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Lawrence native to release book on Donald Trump

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Lawrence native Michael Cohen, the former personal lawyer for President Donald Trump who want to prison and is now in home confinement, tweeted on Aug. 13 that his tell-all book is expected to be released on Sept. 8.

On the webpage disloyalthebook.com, Cohen included a nearly 4,000-word foreword and access to preordering copies of the book “Disloyal: A Memoir: The True Story of the Former Personal Attorney to President Donald J. Trump” unsigned and signed. It will also be available through Amazon, unsigned.

“The day has finally arrived. I have waited a long time to share my truth,” he tweeted. It appears that the book will be self-published and according to sources most likely ghost written.

Cohen, 53, was sentenced to three years for breaking campaign finance laws, tax evasion and lying to Congress, among other charges in 2018. He was also ordered to pay $1.39 million in restitution, forfeit $500,000 and pay a $50,000 fine. The guilty pleas to the federal felony charges resulted in his disbarment as a lawyer in New York state.

The foreword begins with a gut punch: “The President of the United States wanted me dead.

Or, let me say it the way Donald Trump would: He wouldn’t mind if I was dead. That was how Trump talked. Like a mob boss, using language carefully calibrated to convey his desires and demands, while at the same time employing deliberate indirection to insulate himself and avoid actually ordering a hit on his former personal attorney, confidant, consigliere, and, at least in my heart, adopted son,” Cohen said.

An interesting tidbit is that he was paid $8 per month for working at the sewage treatment at upstate Otisville, a federal medium security prison that includes a minimum security satellite camp, roughly 70 minutes from New York City.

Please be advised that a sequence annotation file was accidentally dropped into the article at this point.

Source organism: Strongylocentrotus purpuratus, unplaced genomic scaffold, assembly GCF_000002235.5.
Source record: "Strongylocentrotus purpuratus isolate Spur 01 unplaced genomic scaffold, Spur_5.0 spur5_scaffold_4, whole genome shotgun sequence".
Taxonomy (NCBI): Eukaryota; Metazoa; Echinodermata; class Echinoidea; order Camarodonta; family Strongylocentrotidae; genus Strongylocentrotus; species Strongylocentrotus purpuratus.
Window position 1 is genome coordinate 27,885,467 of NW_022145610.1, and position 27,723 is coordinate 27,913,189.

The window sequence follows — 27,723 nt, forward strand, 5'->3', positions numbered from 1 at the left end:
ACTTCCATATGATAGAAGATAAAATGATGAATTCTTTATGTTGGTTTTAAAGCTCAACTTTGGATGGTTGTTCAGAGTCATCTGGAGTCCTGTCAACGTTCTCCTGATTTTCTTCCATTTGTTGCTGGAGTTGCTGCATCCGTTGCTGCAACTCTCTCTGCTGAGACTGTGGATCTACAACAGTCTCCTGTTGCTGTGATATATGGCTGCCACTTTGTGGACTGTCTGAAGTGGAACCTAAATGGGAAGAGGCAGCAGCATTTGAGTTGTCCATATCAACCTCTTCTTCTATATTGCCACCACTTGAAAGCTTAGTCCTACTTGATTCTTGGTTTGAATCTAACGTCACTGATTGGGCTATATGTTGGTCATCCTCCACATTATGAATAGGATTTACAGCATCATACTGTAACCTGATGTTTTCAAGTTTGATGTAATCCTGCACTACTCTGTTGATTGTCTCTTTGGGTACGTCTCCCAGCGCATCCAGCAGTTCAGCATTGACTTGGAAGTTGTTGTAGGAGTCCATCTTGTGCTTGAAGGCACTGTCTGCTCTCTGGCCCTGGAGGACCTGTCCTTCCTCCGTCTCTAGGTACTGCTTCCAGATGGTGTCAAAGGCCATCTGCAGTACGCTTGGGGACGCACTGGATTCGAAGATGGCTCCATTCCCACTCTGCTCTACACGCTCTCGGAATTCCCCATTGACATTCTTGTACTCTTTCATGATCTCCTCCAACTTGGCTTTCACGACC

In May, Cohen was released from Otisville and given furloughed home release because of the coronavirus pandemic. On July 9, he was taken into federal custody and whisked back to Otisville because he was said to have violated the rules of his release that included not using social media. The other violation was for being at Le Bilboquet, a French restaurant in Manhattan on July 2, which is tied to the parameters of the agreement that he cannot leave home without permission.

During a phone hearing on July 23, a federal judge ruled in Cohen’s favor rejecting the  prosecutors’ contention that the release form was not tailored to forbid Cohen from speaking with the media. The judge said the only “inference” was retaliation as the reason for Cohn being taken into custody. Cohen claimed that Trump and others were trying to stop his book from being published. A day later, Cohen was back in Manhattan under home confinement. His sentence runs until November 2021.

Cohen concludes the foreword with: “During my testimony, Republican House members repeatedly asked me to promise that I wouldn’t write a book. I refused, repeatedly. It was another way of saying I shouldn’t be permitted to tell my story, in essence giving up my First Amendment rights. It was a clear sign of desperation and fear. I have lost many things as a consequence of my decisions and mistakes, including my freedom, but I still retain the right to tell this story about the true threat to our nation and the urgent message for the country it contains.

“One last thing I can say with great confidence, as you turn the page and meet the real real Donald Trump for the first time: This is a book the President of the United States does not want you to read.”